Pear varieties can be classified many ways (creamy/sandy, raw/cooking), but I choose to classify them into two distinct categories: European or buttery varieties and Asian varieties. European pears have been bred to be more aromatic with a smooth and buttery texture. Asian pears are crisp and have a milder flavor.
The two major types of European pears are the Anjou (sometimes called D'Anjou) and the Bartlett (or Williams). The Anjou variety is a hardy winter variety available from autumn through spring. The Bartlett variety is sweeter, but usually only available from late summer through autumn. The Bartlett withstands cooking well and is the variety most often used in canning and is also available as a dried fruit.
Other notable European pear varieties are the Bosc and the Comice. Bosc pears are firm but not crunchy, and its sturdy structure lends itself to cooking methods such as baking and poaching (as well as eating fresh). The Comice is often regarded as the sweetest and strongest "pear" flavored variety.
European pears are never ripened on the tree because they produce a mealy, gritty texture when allowed to do so. They are picked while they are still firm which also helps the delicate fruit to survive transportation. Store pears in the refrigerator to slow down the ripening process. A few days before you wish to eat the pears, take them out and allow them to ripen at room temperature. Placing pears in paper bags and rotating them each day can help speed ripening due to the trapped ethylene gas. Do not place pears in plastic bags because carbon dioxide could build up resulting in deterioration of the core of the fruit. When pears are ripe, the flesh at the stem gives a little when you lightly press down on it. Waiting until the middle is soft usually results in an overripe pear (because pears ripen from the core outward). After a pear is ripe, you may store it in the refrigerator for only a few days before the fruit dies and begins to deteriorate.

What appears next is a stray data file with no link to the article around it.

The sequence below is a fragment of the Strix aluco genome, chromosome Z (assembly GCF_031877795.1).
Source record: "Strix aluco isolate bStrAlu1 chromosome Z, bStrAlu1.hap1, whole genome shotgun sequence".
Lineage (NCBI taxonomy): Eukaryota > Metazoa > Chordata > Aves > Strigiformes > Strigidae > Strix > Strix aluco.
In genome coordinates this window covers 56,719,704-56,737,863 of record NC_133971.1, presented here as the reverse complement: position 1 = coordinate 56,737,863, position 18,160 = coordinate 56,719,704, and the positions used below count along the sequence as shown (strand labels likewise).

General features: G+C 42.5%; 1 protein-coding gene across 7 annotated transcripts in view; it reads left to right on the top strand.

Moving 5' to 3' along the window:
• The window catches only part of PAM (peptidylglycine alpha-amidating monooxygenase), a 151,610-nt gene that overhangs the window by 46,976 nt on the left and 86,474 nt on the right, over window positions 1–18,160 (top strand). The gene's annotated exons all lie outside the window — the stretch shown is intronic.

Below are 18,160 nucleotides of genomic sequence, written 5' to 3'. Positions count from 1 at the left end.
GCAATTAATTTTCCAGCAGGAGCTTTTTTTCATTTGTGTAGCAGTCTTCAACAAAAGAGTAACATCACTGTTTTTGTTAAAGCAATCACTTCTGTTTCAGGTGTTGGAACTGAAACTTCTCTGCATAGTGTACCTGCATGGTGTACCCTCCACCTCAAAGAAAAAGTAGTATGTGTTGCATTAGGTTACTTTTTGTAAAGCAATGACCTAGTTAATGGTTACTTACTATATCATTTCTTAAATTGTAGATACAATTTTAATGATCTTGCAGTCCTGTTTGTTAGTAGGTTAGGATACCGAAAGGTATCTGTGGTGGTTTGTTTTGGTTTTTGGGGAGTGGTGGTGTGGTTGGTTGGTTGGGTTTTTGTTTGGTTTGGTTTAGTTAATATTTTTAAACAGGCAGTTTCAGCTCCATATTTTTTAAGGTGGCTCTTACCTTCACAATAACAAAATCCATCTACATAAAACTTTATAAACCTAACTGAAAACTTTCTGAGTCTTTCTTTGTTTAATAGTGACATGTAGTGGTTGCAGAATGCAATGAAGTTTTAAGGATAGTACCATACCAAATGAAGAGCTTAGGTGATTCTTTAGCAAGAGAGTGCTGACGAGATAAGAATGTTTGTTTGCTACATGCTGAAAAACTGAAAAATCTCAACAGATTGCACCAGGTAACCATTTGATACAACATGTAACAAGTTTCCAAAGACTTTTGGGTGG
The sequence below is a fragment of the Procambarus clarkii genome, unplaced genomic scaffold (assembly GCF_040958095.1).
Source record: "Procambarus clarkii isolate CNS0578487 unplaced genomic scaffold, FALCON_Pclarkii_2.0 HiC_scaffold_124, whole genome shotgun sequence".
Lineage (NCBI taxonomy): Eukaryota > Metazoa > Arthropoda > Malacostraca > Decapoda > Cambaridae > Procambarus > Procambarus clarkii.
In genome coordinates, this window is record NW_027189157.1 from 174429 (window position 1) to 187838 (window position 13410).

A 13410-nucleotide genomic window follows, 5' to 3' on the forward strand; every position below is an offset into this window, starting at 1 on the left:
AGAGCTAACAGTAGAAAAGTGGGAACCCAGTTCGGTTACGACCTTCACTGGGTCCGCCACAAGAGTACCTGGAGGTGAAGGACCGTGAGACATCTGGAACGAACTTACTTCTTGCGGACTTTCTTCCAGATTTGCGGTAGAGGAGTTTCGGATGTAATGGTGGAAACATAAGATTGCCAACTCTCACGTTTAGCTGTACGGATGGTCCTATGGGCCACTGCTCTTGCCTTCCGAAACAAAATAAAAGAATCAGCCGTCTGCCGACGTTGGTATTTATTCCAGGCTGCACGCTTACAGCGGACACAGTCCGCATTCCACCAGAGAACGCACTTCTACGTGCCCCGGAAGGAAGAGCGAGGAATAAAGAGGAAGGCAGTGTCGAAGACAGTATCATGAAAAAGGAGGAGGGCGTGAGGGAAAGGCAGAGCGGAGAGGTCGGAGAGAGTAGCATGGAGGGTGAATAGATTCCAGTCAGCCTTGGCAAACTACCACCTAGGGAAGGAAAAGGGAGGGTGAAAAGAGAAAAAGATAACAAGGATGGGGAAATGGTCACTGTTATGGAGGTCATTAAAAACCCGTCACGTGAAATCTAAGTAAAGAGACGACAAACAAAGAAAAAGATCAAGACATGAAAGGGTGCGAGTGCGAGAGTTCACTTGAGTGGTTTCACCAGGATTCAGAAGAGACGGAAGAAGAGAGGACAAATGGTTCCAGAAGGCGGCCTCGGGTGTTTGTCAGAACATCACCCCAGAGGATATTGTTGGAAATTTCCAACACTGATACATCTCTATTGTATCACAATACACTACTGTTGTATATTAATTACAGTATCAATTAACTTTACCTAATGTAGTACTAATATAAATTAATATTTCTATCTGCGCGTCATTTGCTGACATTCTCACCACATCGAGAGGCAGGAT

Asian pears are crisp and juicy but with less sweetness than their European counterparts. Unlike European pears, Asian pears are ripened on the tree and can be eaten immediately after picking. In most cases, Asian pears keep in the refrigerator for up to three months (and in the case of the 20th Century variety, up to six months), but if kept too long, they develop a strong wine-like flavor. The skin of Asian pears is quite delicate and sometimes they are packaged in individual foam containers to protect them. (Asian pears have a relatively limited supply and are usually more expensive, so the packagers take extra care to provide perfect looking pears to the market.)
When selecting Asian pears at the market, pick unblemished specimens that are uniform in shape. The pears should be firm and free of any soft spots.
Some properties of pears
The flesh of all pears oxidizes quickly after cutting. To prevent rapid browning, the pear should be cooked or rubbed with an acid (such as lemon, lime, or orange juice) or alcohol. For eating fresh, it is recommended to cut the pears immediately before serving.
Pears have a high water content and are useful for quenching thirst. In addition, they are rich in fiber (a fresh pear is about 3% dietary fiber by weight) and is a decent source of potassium.
Consuming unripe pears are said to have a laxative effect while ripe pears are reputed to be a diuretic and a sedative. Because pears contain a small amount of sorbitol (a sugar alcohol the body cannot process but bacteria in the digestive system can break down for energy), eating too many pears may result in some intestinal discomfort and flatulence.
Thank you for giving us the 411 in such an easy package!
Keep up the fine work!
This dessert topping can be used for anything, but cheesecake is my favorite. It works best with Bartletts or Anjou -- I've never tried it with Asians (those don't last anywhere near long enough in my house!).
Best of luck,
Shannon, That sounds just like the pears that I am trying to figure out the name of. I live in Northern Florida. My pics are 2 up from your comment. All I know is that I have a few variations of these pears each is slightly different but they are all Asian pears. If you do a search for Asian pear trees many will show up. They are round and have the texture more like an apple than a pear. They are so crunchy that they are better off used for pies though mine are sweet enough to eat as long as they are chilled and peeled.
After much research I have decided that my grandfather's pear tree probably was a Kieffer Pear tree. I emailed some pear growers from Louisiana and also found an article from LSU about pears that grow in Louisiana. From that I narrowed it down to three possibilities - Kieffer, Pineapple, or Orient. One of the growers I wrote told me that the Kieffer was the most common pear tree planted in the south. My husband remembers his grandfather having a pear tree in southern Georgia that sounds exactly the same. So my best guess is Kieffer. Maybe that is what yours are too. I am in SC now, but I am planning on ordering a Kieffer for my yard. Thanks for responding,
I grow these. very good taste
T. J. Cal